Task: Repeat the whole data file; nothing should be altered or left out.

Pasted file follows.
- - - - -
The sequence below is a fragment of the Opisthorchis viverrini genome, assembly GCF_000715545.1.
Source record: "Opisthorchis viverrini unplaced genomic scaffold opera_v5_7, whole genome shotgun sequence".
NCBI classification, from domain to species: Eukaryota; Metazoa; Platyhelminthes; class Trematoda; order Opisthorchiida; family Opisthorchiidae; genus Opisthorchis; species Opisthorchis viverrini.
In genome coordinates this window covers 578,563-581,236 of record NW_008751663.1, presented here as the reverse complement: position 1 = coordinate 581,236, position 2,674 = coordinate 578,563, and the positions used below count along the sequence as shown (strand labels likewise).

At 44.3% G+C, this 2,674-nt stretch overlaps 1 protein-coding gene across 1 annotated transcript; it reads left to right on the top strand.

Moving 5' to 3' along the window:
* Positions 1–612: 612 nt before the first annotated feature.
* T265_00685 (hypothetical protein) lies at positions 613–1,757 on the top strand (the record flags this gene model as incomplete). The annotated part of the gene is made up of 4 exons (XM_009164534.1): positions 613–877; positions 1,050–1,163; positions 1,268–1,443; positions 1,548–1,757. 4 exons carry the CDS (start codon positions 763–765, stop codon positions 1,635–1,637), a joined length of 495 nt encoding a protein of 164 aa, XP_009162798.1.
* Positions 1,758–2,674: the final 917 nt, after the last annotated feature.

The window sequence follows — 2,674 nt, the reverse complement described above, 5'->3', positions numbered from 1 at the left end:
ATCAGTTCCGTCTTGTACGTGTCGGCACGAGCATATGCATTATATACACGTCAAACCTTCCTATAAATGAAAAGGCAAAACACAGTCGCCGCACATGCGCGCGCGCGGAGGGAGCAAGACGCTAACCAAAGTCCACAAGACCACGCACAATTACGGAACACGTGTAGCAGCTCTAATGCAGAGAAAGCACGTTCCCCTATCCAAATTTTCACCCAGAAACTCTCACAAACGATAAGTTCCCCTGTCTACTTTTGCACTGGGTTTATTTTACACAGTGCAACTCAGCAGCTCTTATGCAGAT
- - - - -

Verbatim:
The sequence below is a fragment of the Opisthorchis viverrini genome, assembly GCF_000715545.1.
Source record: "Opisthorchis viverrini unplaced genomic scaffold opera_v5_7, whole genome shotgun sequence".
NCBI classification, from domain to species: Eukaryota; Metazoa; Platyhelminthes; class Trematoda; order Opisthorchiida; family Opisthorchiidae; genus Opisthorchis; species Opisthorchis viverrini.
In genome coordinates this window covers 578,563-581,236 of record NW_008751663.1, presented here as the reverse complement: position 1 = coordinate 581,236, position 2,674 = coordinate 578,563, and the positions used below count along the sequence as shown (strand labels likewise).

At 44.3% G+C, this 2,674-nt stretch overlaps 1 protein-coding gene across 1 annotated transcript; it reads left to right on the top strand.

Moving 5' to 3' along the window:
* Positions 1–612: 612 nt before the first annotated feature.
* T265_00685 (hypothetical protein) lies at positions 613–1,757 on the top strand (the record flags this gene model as incomplete). The annotated part of the gene is made up of 4 exons (XM_009164534.1): positions 613–877; positions 1,050–1,163; positions 1,268–1,443; positions 1,548–1,757. 4 exons carry the CDS (start codon positions 763–765, stop codon positions 1,635–1,637), a joined length of 495 nt encoding a protein of 164 aa, XP_009162798.1.
* Positions 1,758–2,674: the final 917 nt, after the last annotated feature.

The window sequence follows — 2,674 nt, the reverse complement described above, 5'->3', positions numbered from 1 at the left end:
ATCAGTTCCGTCTTGTACGTGTCGGCACGAGCATATGCATTATATACACGTCAAACCTTCCTATAAATGAAAAGGCAAAACACAGTCGCCGCACATGCGCGCGCGCGGAGGGAGCAAGACGCTAACCAAAGTCCACAAGACCACGCACAATTACGGAACACGTGTAGCAGCTCTAATGCAGAGAAAGCACGTTCCCCTATCCAAATTTTCACCCAGAAACTCTCACAAACGATAAGTTCCCCTGTCTACTTTTGCACTGGGTTTATTTTACACAGTGCAACTCAGCAGCTCTTATGCAGAT